The Influence of Ser-154, Cys-113, and the Phosphorylated Threonine Residue on the Catalytic Reaction Mechanism of Pin1 Academic Article uri icon

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abstract

  • Pin1 is an enzyme that specifically catalyzes the cis-trans isomerization of proline amide bonds in peptides that contain a phosphorylated threonine or serine residue in the position preceding proline. In the cell, the isomerization reaction is associated with cellular signaling and has been related to diseases such as Alzheimer and cancer. The catalytic mechanism by which Pin1 accelerates the isomerization reaction, however, is still unknown. In this study, we use molecular dynamics simulation in combination with the QM/MM methodology to disclose the influence of the residues Ser-154 and Cys-113 in the enzyme and the phosphorylated threonine residue in the peptide on the reaction mechanism. To account for the correct electrostatic interaction between the three residues and the reactive center, we derive atomic charges that account for the varying electrostatic field in the catalytic cavity. Different methods based on reproducing the molecular electrostatic potential or an atoms in molecules approach were investigated. Finally, the reaction mechanism is analyzed with the mean reaction force and the influence of the three residues is disclosed. Our results show that Pin1 specifically catalyzes the isomerization of the trans conformer in a jump-rope type of motion, as suggested by us and confirmed experimentally by others. This is accomplished by anchoring the threonine phosphate residue on one end of the peptide through electrostatic interactions with the basic triad of the enzyme and at the other end through specific enzyme-peptide hydrogen bonds. Cys-113 reduces the structural contribution to the activation free energy through the stabilization of the cis conformer, and Ser-154 in combination with Gln-131 assist in the isomerization reaction of the trans isomer.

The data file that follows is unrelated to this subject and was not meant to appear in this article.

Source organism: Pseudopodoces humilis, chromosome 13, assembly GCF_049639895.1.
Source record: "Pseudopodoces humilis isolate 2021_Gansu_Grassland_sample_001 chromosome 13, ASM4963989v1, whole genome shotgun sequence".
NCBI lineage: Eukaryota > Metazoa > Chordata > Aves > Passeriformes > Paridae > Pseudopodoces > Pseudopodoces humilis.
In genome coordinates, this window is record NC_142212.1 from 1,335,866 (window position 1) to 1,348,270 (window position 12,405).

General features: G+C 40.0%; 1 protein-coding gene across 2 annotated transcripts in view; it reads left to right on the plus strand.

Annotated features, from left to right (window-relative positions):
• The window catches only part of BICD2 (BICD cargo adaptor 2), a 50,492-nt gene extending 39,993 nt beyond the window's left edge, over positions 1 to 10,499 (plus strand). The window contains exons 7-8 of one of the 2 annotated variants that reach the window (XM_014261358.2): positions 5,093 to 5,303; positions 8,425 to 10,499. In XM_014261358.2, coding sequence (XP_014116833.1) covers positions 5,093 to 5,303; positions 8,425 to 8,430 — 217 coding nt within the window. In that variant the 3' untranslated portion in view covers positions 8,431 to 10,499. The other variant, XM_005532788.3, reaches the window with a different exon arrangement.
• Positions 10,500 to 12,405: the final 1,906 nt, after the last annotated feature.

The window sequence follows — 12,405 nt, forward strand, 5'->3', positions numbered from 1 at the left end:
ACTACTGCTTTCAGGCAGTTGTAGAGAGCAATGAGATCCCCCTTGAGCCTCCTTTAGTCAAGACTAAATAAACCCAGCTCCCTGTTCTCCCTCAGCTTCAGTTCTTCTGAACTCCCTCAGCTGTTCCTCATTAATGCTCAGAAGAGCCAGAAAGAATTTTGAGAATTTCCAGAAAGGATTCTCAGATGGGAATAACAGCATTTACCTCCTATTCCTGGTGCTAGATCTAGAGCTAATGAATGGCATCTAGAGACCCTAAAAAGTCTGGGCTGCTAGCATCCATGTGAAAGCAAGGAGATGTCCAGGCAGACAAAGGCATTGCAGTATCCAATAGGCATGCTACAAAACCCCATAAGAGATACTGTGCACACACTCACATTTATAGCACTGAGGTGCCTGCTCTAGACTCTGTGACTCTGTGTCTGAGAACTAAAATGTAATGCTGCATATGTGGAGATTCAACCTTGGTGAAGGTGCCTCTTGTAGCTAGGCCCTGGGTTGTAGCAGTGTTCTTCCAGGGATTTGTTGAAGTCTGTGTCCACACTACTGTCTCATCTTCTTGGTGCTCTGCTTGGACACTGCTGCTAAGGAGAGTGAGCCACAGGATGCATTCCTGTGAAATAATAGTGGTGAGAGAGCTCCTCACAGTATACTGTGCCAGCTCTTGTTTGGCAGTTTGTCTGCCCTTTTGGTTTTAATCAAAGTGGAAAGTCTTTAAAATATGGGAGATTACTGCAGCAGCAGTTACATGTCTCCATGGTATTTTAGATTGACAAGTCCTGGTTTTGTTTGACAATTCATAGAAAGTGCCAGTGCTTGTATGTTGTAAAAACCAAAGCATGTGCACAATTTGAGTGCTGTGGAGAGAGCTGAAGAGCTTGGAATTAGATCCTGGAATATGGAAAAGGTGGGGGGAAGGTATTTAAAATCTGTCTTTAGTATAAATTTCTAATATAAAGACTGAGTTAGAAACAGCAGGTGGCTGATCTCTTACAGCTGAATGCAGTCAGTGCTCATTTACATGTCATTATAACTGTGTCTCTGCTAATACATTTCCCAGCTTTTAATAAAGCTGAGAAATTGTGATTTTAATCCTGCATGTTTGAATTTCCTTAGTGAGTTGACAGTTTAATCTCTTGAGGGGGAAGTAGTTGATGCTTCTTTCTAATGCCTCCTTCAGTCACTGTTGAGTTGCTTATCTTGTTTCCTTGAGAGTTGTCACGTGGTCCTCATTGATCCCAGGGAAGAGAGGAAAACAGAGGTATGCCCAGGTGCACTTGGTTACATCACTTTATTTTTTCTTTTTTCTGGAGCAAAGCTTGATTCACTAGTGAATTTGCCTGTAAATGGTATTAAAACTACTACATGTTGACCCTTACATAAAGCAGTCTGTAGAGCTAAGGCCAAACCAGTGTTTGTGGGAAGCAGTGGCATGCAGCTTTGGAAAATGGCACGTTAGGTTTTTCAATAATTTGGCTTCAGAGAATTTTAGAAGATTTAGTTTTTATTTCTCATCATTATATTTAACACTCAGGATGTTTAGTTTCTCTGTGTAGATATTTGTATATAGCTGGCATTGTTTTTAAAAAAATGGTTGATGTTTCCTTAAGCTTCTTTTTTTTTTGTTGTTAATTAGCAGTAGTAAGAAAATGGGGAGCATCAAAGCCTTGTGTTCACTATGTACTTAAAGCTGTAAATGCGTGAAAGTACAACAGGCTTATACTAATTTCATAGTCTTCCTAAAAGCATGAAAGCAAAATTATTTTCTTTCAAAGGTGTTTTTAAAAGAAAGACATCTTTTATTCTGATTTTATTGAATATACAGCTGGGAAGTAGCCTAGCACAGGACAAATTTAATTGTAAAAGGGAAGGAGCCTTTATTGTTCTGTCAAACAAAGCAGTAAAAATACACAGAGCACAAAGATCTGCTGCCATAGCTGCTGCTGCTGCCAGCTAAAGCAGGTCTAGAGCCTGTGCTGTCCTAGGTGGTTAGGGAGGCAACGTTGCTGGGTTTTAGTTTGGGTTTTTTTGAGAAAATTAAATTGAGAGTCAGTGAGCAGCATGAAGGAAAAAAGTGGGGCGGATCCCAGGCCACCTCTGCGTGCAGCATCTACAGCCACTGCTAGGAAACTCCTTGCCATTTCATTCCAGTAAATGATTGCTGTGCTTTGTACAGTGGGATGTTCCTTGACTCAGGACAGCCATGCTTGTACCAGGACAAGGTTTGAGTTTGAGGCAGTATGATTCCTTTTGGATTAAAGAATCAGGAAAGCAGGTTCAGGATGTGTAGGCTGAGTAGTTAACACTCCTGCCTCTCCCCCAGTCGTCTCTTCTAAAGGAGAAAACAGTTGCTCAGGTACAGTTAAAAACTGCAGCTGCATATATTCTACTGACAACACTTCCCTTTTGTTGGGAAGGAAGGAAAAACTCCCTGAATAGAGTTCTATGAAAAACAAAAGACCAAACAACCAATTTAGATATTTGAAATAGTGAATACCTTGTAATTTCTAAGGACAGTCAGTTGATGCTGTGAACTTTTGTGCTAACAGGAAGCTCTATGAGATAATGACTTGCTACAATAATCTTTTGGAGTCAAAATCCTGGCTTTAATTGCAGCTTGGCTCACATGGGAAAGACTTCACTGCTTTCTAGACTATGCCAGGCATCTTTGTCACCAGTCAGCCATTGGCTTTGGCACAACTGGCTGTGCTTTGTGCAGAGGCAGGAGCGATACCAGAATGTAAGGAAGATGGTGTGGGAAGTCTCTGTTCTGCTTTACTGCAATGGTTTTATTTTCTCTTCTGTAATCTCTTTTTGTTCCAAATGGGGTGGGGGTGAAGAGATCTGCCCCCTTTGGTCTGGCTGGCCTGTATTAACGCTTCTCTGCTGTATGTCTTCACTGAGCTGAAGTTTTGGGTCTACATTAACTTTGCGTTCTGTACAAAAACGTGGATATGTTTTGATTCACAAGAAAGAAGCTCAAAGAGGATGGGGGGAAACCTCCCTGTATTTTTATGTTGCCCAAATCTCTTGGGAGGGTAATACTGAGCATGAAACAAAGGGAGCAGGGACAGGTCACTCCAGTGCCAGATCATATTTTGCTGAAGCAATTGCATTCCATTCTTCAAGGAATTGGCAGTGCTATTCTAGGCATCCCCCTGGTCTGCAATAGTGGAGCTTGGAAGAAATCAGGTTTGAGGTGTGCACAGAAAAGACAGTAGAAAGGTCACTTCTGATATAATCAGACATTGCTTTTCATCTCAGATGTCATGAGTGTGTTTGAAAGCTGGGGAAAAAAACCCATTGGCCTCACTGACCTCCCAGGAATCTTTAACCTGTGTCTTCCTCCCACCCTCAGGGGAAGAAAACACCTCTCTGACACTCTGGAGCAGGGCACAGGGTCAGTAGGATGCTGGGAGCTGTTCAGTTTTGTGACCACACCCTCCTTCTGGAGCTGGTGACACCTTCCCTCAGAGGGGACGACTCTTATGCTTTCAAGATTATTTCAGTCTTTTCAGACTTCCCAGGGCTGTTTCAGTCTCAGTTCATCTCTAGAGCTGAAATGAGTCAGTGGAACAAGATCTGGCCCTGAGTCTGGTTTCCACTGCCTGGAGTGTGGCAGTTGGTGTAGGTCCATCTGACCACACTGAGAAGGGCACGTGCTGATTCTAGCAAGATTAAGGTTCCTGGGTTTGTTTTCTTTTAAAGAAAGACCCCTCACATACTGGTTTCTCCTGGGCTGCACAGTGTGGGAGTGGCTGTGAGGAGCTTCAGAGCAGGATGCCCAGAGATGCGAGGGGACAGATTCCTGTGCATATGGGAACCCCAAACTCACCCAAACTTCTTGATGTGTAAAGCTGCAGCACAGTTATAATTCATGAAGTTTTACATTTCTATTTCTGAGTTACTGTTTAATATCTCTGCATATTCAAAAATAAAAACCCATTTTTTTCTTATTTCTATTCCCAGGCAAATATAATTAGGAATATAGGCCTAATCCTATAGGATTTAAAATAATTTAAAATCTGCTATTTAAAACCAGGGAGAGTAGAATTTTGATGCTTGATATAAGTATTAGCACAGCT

authors

  • Vöhringer-Martinez, Esteban
  • Verstraelen, Toon
  • Ayers, Paul

publication date

  • August 21, 2014